Friday, December 30, 2011

Favorites of 2011: Television

John Everett Millais (Samuel Barnett), Dante Gabriel Rossetti (Aidan Turner),
and William Holman Hunt (Rafe Spall) walk through an exploding art gallery
in the "Heroes" promo for Desperate Romantics

This was our Year of the BBC Series. We saw so many excellent series that it's hard to pick out just a few as standouts; the general standard for acting, writing, directing, and production design was amazingly high. So my apologies for a list that's a bit overstuffed; the series are given in the order in which they were viewed:

Matty Jenkyns (Judi Dench) in Cranford
Cranford (2007) and Return to Cranford (2009): As the titles might suggest, these Heidi Thomas-scripted Elizabeth Gaskell adaptations focus on the inhabitants of the fictional town of Cranford, and the challenges to their traditions posed by new social, political and economic changes. Dame Judi Dench heads an ensemble cast of excellent British actors such as Imelda Staunton, Barbara Flynn, Claudie Blakely, Lesley Manville, Jim Carter, Michael Gambon, and the serenely radiant Julia Sawalha (I could hardly believe that Lydia Bennett in 1995 adaptation of Pride & Prejudice was created by the same actress, so different are the characters). Julia Sawalha is the reason we began watching Lark Rise To Candleford (see below).

Molly Gibson (Justine Waddell) in Wives and Daughters
Wives and Daughters (1999) is another Elizabeth Gaskell adaptation, this time written by Andrew Davies (who also wrote the screenplay for the 1995 Pride & Prejudice). It's centered on Molly Gibson (the ethereal Justine Waddell), a young woman who must deal with her unpleasant new stepmother (Francesca Annis) and her beautiful but emotionally manipulative new stepsister (Keeley Hawes). Another excellent cast that also includes Michael Gambon, Barbara Flynn, Barbara Leigh-Hunt, and Rosamund Pike.

Mirah (Jodhi May) and Daniel (Hugh Dancy) in Daniel Deronda
Daniel Deronda (2002): I wrote about this George Eliot adaptation my earlier post "Why BBC literary adaptations are so delightful: Daniel Deronda edition." It features gorgeous locations, a wonderful Andrew Davies script, and another excellent cast (including Amanda Root, Hugh Bonneville, Hugh Dancy, and Jodhi May).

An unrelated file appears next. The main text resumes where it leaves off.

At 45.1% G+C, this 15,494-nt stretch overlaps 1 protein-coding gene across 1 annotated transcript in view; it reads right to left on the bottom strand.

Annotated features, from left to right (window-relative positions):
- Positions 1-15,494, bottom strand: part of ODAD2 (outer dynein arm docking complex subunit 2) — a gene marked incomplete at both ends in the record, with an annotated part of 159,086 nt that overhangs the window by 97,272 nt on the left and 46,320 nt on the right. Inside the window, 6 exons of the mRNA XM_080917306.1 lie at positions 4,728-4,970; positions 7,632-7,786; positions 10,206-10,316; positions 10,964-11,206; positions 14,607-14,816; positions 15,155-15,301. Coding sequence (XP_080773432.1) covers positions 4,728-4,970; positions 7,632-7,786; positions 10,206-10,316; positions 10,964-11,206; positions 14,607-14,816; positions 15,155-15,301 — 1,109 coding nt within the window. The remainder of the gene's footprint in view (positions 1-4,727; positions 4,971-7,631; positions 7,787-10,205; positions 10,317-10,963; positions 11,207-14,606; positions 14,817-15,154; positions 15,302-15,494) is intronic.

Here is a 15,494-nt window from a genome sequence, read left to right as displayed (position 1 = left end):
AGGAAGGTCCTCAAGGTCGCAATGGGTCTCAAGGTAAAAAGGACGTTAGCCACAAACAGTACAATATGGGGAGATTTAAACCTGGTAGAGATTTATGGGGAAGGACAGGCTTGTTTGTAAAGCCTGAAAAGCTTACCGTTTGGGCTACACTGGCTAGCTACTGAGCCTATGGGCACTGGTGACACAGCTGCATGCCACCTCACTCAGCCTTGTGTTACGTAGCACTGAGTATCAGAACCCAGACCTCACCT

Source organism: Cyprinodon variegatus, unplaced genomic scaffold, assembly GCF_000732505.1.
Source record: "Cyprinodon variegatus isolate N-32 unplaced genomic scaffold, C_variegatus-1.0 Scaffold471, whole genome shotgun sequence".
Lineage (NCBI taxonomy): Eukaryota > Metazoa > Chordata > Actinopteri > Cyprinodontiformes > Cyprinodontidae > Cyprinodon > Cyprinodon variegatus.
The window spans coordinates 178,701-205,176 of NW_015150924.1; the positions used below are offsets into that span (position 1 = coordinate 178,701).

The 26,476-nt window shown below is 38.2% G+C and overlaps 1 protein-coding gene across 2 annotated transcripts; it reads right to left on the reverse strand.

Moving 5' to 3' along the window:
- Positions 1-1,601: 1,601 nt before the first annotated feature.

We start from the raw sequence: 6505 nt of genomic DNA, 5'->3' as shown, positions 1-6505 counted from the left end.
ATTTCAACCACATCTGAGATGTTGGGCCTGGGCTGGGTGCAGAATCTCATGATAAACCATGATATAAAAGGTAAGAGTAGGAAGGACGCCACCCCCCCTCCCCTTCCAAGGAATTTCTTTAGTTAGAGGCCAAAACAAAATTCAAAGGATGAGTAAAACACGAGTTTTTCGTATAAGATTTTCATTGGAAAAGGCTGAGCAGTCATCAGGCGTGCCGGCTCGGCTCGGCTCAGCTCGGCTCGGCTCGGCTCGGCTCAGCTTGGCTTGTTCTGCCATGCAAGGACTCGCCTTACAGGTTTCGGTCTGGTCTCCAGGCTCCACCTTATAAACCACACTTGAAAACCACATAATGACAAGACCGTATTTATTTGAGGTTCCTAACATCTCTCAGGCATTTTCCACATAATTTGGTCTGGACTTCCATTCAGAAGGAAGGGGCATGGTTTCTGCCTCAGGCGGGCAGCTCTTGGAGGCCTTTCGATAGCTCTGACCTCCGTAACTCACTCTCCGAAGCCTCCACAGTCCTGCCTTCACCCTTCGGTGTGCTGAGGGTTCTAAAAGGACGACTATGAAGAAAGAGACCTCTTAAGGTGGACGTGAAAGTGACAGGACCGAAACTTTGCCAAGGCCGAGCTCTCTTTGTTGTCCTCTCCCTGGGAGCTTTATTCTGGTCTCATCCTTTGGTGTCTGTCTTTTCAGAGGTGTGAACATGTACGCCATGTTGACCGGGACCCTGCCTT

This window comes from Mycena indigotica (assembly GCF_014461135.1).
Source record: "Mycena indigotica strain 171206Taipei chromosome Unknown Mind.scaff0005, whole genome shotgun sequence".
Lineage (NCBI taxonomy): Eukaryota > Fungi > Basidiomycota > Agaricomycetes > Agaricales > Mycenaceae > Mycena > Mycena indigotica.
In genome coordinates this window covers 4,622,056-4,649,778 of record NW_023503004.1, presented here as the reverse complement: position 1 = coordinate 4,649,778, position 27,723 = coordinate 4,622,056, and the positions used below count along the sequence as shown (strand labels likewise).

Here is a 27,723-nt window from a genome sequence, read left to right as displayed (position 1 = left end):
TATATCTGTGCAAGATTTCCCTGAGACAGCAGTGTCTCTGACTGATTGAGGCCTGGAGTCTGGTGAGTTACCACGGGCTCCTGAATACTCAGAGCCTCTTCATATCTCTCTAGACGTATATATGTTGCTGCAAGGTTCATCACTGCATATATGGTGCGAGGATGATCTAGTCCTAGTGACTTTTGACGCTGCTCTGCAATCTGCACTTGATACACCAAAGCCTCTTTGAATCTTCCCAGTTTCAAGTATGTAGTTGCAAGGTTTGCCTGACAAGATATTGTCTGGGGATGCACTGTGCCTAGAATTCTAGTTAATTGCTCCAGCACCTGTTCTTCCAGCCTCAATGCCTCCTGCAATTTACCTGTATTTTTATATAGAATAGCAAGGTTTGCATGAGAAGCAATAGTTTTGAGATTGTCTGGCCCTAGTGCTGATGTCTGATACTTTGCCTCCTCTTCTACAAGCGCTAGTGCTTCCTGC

Dorcas Lane (Julia Sawalha) in Lark Rise To Candleford
Lark Rise To Candleford (2008-2011): I wrote about this series in my posts "Lark Rise To Candleford" and "The Victorians and Bollywood: Lark Rise to Lagaan." The high quality of the scripts is maintained to the end of Season Four.

Mr. Slope (Alan Rickman) in The Barchester Chronicles
The Barchester Chronicles (1982): For a more detailed appreciation of this series, please see the Update to my post "A guide to the novels of Anthony Trollope, Part 1: The Chronicles of Barsetshire." The young Alan Rickman is especially slimy as the sibilant snake-like sycophant Mr. Slope, a forerunner of Harry Potter's Snape.

Irene Heron Forsyte (Gina McKee) in The Forsyte Saga
The Forsyte Saga (2002): Strictly speaking a Granada Television, not BBC, series, but equally lavish and equally well-cast. At first I wondered whether the problems of the self-involved members of this rich family (and the unfortunate people who found themselves in their orbit) were going to hold my interest for ten episodes and 700 minutes; we started to call it the "Lack of Foresight Saga." Then came the episode in which the family's dying patriarch, Old Jolyon, discovers an intellectual companionship that blossoms into platonic love with the sensitive Irene, his nephew Soames's estranged wife. In this episode, too, Old Jolyon begins to understand and accept the choices made by his artist son Young Joylon when he followed the imperatives of love over those of duty. This touching episode was beautifully written by Stephen Mallatratt and acted by Corin Redgrave (Old Jolyon), Gina McKee (Irene), Rupert Graves (Young Jolyon) and the other members of the cast. From then on, we were hooked.

Lizzie Siddal (Amy Manson) and Dante Gabriel Rossetti (Aidan Turner)
in Desperate Romantics
Desperate Romantics (2009): If you're somewhat allergic to costume dramas you'll still enjoy Desperate Romantics. It follows the misadventures of the Pre-Raphaelite Brotherhood as they drink to excess, sleep with their models, and scandalize the Victorian art world. What makes the series take off is the larger-than-life performance of Aidan Turner as Dante Gabriel Rossetti, an artist and poet who is determined to make up for his relative lack of talent (or, at least, his lack of application) through relentless self-promotion. From the neo-glam-rock theme song on, the series is given a deliberately anachronistic tone by writer Peter Bowker and directors Paul Gay and Diarmuid Lawrence. Ordinarily deliberate anachronisms annoy me, but they work brilliantly in this very modern tale of sex and art-world success. Great fun, and a surprising amount of bare flesh (male and female). Definitely not your typical BBC series.

More Favorites of 2011: Bollywood, Books, Movies, and Music

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